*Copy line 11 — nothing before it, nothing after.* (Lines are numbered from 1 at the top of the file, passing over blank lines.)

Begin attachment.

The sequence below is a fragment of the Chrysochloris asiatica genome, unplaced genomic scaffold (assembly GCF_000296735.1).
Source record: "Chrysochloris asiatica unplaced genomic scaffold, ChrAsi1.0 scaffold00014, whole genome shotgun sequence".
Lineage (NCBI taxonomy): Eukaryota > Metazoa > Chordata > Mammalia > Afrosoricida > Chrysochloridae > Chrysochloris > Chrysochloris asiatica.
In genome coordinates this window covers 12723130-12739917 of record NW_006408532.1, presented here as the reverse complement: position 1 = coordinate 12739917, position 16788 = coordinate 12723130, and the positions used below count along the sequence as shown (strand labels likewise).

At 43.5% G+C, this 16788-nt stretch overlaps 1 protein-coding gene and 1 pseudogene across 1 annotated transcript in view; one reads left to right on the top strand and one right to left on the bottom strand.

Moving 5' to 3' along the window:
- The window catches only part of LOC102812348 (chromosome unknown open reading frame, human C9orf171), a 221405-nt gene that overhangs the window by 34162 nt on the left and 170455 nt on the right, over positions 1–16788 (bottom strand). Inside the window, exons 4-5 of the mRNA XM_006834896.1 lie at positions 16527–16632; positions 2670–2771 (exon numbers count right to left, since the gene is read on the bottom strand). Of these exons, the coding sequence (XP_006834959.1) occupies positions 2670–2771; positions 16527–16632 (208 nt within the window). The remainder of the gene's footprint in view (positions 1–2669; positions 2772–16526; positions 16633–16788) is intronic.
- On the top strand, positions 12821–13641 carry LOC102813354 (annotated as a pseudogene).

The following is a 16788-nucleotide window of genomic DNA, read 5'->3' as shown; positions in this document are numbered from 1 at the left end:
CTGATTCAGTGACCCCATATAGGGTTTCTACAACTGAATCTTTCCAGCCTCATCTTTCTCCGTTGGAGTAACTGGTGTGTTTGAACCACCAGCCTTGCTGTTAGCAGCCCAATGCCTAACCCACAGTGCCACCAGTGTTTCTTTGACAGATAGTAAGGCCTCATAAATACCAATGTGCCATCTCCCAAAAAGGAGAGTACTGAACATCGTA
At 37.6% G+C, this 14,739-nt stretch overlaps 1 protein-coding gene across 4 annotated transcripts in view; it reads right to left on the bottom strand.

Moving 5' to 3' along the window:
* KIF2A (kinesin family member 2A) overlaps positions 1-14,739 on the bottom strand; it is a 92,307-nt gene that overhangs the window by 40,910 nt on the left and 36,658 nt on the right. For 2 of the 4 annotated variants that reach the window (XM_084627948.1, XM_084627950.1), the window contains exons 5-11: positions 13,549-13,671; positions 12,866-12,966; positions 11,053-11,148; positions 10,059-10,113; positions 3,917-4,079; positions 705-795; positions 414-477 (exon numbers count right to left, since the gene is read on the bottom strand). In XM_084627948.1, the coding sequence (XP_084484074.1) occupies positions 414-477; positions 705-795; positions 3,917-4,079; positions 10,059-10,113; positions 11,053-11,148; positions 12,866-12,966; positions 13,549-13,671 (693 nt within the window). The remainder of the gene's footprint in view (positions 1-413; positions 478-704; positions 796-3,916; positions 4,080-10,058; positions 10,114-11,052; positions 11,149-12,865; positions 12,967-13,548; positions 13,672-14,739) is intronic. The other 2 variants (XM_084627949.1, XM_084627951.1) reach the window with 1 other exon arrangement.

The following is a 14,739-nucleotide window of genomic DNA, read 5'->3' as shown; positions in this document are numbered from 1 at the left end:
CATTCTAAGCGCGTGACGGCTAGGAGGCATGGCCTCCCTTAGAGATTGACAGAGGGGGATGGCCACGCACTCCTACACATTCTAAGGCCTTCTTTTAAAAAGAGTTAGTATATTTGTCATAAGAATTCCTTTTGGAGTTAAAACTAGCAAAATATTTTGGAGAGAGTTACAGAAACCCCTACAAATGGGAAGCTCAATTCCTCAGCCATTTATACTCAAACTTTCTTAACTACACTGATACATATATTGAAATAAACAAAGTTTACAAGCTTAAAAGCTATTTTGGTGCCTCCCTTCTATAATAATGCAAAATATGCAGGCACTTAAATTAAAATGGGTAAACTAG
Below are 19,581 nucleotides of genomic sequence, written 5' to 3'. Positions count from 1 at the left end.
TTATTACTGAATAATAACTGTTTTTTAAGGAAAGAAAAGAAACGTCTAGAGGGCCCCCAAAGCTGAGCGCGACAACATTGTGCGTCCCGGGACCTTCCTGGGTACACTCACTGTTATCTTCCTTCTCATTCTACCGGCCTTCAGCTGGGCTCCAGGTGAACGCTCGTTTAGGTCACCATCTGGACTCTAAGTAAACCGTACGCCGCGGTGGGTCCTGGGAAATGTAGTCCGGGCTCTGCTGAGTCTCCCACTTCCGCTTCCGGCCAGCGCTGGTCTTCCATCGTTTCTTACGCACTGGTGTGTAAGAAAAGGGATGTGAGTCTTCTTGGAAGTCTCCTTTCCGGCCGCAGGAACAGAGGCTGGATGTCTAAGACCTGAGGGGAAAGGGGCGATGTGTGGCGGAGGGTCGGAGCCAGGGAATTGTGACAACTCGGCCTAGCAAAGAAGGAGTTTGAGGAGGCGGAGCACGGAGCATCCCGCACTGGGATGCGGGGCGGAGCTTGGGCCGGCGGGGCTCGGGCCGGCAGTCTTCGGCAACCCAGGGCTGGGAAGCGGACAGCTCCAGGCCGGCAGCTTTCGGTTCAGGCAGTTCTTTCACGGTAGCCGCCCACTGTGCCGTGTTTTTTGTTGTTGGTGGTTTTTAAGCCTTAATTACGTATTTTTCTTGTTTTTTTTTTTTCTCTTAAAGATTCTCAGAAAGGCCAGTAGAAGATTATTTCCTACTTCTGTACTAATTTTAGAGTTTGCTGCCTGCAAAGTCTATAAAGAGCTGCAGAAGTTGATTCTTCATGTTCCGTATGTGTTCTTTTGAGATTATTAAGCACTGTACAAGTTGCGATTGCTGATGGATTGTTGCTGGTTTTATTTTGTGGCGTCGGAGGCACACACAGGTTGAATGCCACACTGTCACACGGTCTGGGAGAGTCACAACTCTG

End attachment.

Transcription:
At 37.6% G+C, this 14,739-nt stretch overlaps 1 protein-coding gene across 4 annotated transcripts in view; it reads right to left on the bottom strand.